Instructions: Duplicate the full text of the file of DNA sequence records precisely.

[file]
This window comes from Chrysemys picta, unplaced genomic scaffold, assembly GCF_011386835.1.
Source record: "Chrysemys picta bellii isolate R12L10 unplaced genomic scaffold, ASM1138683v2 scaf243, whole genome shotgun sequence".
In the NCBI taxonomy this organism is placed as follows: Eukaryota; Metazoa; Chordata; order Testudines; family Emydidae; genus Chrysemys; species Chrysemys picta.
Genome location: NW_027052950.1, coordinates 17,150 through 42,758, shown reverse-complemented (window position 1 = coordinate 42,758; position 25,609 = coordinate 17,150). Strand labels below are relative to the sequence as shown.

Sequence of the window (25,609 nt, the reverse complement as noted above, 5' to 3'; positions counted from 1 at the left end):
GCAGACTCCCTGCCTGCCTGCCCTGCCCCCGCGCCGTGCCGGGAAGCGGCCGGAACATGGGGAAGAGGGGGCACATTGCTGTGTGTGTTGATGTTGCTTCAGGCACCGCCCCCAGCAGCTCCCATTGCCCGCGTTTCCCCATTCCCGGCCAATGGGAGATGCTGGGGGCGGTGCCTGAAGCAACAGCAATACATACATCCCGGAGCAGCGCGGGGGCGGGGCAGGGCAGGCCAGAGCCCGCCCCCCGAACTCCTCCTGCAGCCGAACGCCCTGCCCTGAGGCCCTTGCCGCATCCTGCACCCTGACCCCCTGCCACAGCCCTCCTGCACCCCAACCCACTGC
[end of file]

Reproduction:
This window comes from Chrysemys picta, unplaced genomic scaffold, assembly GCF_011386835.1.
Source record: "Chrysemys picta bellii isolate R12L10 unplaced genomic scaffold, ASM1138683v2 scaf243, whole genome shotgun sequence".
In the NCBI taxonomy this organism is placed as follows: Eukaryota; Metazoa; Chordata; order Testudines; family Emydidae; genus Chrysemys; species Chrysemys picta.
Genome location: NW_027052950.1, coordinates 17,150 through 42,758, shown reverse-complemented (window position 1 = coordinate 42,758; position 25,609 = coordinate 17,150). Strand labels below are relative to the sequence as shown.

Sequence of the window (25,609 nt, the reverse complement as noted above, 5' to 3'; positions counted from 1 at the left end):
GCAGACTCCCTGCCTGCCTGCCCTGCCCCCGCGCCGTGCCGGGAAGCGGCCGGAACATGGGGAAGAGGGGGCACATTGCTGTGTGTGTTGATGTTGCTTCAGGCACCGCCCCCAGCAGCTCCCATTGCCCGCGTTTCCCCATTCCCGGCCAATGGGAGATGCTGGGGGCGGTGCCTGAAGCAACAGCAATACATACATCCCGGAGCAGCGCGGGGGCGGGGCAGGGCAGGCCAGAGCCCGCCCCCCGAACTCCTCCTGCAGCCGAACGCCCTGCCCTGAGGCCCTTGCCGCATCCTGCACCCTGACCCCCTGCCACAGCCCTCCTGCACCCCAACCCACTGC